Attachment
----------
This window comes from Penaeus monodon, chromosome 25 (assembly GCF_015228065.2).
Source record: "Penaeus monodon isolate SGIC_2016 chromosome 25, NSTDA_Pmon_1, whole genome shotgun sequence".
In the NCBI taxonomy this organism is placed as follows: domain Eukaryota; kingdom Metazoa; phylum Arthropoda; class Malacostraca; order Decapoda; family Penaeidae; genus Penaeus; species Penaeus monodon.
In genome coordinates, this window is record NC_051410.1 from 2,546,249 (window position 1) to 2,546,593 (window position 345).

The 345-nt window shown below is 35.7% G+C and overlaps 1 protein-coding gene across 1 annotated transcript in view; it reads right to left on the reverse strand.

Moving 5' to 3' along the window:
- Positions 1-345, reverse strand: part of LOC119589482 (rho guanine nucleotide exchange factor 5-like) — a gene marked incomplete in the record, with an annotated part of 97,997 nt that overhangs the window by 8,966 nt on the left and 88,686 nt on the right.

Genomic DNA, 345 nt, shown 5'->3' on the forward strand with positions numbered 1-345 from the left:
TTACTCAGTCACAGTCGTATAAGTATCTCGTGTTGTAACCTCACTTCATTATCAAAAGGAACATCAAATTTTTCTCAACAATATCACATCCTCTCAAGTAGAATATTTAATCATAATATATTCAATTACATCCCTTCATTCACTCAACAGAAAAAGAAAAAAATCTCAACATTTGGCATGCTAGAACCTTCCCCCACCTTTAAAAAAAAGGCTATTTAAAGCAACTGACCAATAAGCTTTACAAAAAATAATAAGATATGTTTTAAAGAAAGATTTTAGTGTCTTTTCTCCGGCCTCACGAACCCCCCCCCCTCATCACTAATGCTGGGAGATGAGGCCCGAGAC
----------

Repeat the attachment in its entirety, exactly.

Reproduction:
This window comes from Penaeus monodon, chromosome 25 (assembly GCF_015228065.2).
Source record: "Penaeus monodon isolate SGIC_2016 chromosome 25, NSTDA_Pmon_1, whole genome shotgun sequence".
In the NCBI taxonomy this organism is placed as follows: domain Eukaryota; kingdom Metazoa; phylum Arthropoda; class Malacostraca; order Decapoda; family Penaeidae; genus Penaeus; species Penaeus monodon.
In genome coordinates, this window is record NC_051410.1 from 2,546,249 (window position 1) to 2,546,593 (window position 345).

The 345-nt window shown below is 35.7% G+C and overlaps 1 protein-coding gene across 1 annotated transcript in view; it reads right to left on the reverse strand.

Moving 5' to 3' along the window:
- Positions 1-345, reverse strand: part of LOC119589482 (rho guanine nucleotide exchange factor 5-like) — a gene marked incomplete in the record, with an annotated part of 97,997 nt that overhangs the window by 8,966 nt on the left and 88,686 nt on the right.

Genomic DNA, 345 nt, shown 5'->3' on the forward strand with positions numbered 1-345 from the left:
TTACTCAGTCACAGTCGTATAAGTATCTCGTGTTGTAACCTCACTTCATTATCAAAAGGAACATCAAATTTTTCTCAACAATATCACATCCTCTCAAGTAGAATATTTAATCATAATATATTCAATTACATCCCTTCATTCACTCAACAGAAAAAGAAAAAAATCTCAACATTTGGCATGCTAGAACCTTCCCCCACCTTTAAAAAAAAGGCTATTTAAAGCAACTGACCAATAAGCTTTACAAAAAATAATAAGATATGTTTTAAAGAAAGATTTTAGTGTCTTTTCTCCGGCCTCACGAACCCCCCCCCCTCATCACTAATGCTGGGAGATGAGGCCCGAGAC